I had students Trust, But Verify one another’s work. Which means I passed out the photocopies of the triangle sheets and check to see whether each triangle on the page satisfied the given criteria. This means students needed to measure the side lengths and angle measures as well as figure out if they were in the correct order. So, not only were students getting additional practice with protractors–something some of them really needed–but they were forced to confront the idea that AAS meant something specific about where the 30 degree angle went and realize that which angle the 5 inch side was touching made a difference.

I didn’t anticipate that this activity would address this misconception, but it did. Big time! Students were figuring out on their own that if the 5″ side was touching the 40 degree angle rather than the 30 degree angle this was not the same triangle as the one that was doing the reverse.

By the end of the class we had a set of criteria for determining triangle congruence.

And I could positively kiss the kid who, when we were talking about SSA, asked:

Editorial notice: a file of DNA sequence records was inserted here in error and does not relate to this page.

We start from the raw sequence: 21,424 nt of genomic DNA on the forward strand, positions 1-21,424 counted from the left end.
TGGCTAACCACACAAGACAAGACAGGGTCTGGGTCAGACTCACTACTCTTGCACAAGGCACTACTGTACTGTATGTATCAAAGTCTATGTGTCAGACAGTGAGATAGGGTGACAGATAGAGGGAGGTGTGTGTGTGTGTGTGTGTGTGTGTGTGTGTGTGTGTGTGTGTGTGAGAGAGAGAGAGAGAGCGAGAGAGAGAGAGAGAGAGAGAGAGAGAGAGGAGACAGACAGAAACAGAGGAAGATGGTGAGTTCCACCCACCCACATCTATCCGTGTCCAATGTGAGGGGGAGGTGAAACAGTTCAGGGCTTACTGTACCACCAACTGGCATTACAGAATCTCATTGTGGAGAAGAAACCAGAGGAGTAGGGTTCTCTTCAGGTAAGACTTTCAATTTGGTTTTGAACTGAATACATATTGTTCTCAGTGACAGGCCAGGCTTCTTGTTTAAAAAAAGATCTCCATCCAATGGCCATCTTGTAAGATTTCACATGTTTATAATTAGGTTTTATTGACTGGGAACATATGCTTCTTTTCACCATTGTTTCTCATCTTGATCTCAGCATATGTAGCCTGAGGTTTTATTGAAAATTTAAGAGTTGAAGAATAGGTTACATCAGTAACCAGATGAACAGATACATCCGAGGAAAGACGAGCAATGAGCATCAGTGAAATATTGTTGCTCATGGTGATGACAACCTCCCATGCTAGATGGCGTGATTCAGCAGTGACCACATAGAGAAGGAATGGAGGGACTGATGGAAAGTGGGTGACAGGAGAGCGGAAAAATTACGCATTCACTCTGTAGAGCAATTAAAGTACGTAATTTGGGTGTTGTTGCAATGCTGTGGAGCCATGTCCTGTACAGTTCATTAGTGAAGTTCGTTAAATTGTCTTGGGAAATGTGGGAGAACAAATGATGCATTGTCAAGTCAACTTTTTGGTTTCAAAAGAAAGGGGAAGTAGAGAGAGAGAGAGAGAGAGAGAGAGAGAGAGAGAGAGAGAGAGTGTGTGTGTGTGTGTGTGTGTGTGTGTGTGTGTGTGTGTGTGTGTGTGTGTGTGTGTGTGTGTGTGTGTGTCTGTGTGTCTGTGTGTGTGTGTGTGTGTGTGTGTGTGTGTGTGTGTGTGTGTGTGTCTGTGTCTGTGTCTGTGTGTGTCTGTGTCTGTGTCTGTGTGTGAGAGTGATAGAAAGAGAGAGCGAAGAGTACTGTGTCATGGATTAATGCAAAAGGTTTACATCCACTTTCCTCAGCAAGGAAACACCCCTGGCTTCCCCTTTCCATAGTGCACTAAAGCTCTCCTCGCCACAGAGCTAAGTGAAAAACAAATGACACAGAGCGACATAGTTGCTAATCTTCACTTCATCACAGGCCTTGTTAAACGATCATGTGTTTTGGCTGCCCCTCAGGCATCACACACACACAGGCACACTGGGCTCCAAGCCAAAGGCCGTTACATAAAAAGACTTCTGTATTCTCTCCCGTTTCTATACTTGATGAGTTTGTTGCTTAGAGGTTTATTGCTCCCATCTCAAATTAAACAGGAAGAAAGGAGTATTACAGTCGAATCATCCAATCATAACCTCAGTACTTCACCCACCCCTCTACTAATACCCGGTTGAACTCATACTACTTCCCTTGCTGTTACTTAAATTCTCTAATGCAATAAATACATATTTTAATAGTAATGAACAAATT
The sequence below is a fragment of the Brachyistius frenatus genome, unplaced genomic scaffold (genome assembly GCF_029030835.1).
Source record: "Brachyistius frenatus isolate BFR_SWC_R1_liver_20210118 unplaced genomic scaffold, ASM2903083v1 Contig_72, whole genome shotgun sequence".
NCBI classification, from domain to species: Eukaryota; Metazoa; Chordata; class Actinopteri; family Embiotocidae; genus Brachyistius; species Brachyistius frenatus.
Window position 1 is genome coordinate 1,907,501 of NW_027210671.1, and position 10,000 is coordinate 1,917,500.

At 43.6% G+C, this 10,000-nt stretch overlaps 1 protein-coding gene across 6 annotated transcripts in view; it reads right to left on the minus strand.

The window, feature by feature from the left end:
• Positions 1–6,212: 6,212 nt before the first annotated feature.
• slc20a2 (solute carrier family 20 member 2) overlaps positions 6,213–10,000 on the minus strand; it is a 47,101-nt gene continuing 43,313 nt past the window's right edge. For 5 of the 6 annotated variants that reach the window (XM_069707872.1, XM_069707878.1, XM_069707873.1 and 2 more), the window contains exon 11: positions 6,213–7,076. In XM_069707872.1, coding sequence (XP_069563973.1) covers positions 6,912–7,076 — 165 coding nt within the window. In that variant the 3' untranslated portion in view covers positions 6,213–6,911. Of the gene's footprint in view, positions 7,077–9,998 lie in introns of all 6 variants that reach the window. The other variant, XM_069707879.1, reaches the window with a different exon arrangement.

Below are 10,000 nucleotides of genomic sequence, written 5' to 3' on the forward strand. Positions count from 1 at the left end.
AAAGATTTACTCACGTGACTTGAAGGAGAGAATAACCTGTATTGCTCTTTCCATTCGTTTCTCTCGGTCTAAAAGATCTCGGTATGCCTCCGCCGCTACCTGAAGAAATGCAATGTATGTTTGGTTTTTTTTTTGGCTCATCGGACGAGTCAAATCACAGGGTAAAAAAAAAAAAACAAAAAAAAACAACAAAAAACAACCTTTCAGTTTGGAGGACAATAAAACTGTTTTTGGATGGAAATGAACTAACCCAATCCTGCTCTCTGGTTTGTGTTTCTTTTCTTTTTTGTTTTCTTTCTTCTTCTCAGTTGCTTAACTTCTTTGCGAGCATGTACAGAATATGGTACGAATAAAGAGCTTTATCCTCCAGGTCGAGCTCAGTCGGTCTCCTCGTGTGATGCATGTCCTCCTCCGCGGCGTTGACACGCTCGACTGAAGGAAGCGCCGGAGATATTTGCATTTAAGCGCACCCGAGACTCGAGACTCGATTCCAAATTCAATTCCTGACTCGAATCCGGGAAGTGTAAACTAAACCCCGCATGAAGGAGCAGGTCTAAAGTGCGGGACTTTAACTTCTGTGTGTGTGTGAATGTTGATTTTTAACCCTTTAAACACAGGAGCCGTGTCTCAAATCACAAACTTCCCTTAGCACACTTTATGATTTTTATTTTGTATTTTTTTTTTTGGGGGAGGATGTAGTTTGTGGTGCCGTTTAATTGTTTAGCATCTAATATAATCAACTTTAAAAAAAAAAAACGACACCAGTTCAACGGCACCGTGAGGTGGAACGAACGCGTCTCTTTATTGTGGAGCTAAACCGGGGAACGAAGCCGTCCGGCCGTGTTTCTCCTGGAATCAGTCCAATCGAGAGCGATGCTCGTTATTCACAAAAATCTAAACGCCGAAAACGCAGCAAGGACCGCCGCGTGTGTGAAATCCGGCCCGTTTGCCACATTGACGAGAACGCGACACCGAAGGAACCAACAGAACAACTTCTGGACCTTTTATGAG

Isn’t this like that problem we did in our last unit?


Yes, little darling.


Yes, it absolutely is.

Week Seven–Feeling Good…

First things first: a little celebration is in order–Mara slept through the night 4 nights this week! Huzzah!! This is the first time she hasn’t waken up in the middle of the night, for multiple nights in a row, since school began. Fingers crossed that we are moving towards a new “normal”.

Perhaps it was (in part) because of the extra hours of sleep, but this week–despite being a full week after a short one–felt good. I had my students fill out midterm course evaluations (anonymously) on Monday. It took me a few days to get around to reading them. I always am a bit nervous about doing this, so I waited for a time when I knew I could decompress afterwards if that was needed. Turns out it wasn’t.

While the comments were by no means universally complimentary (something I appreciate, because that’s not actually helpful!), the students were forthright and constructive in their feedback. It also seemed clear to me that some of the items I’ve been working on (e.g. providing more variety of tasks) has been noticed and well-received by my classes. So that was good. And I got some usable suggestions that I can try to incorporate moving forward. Also good.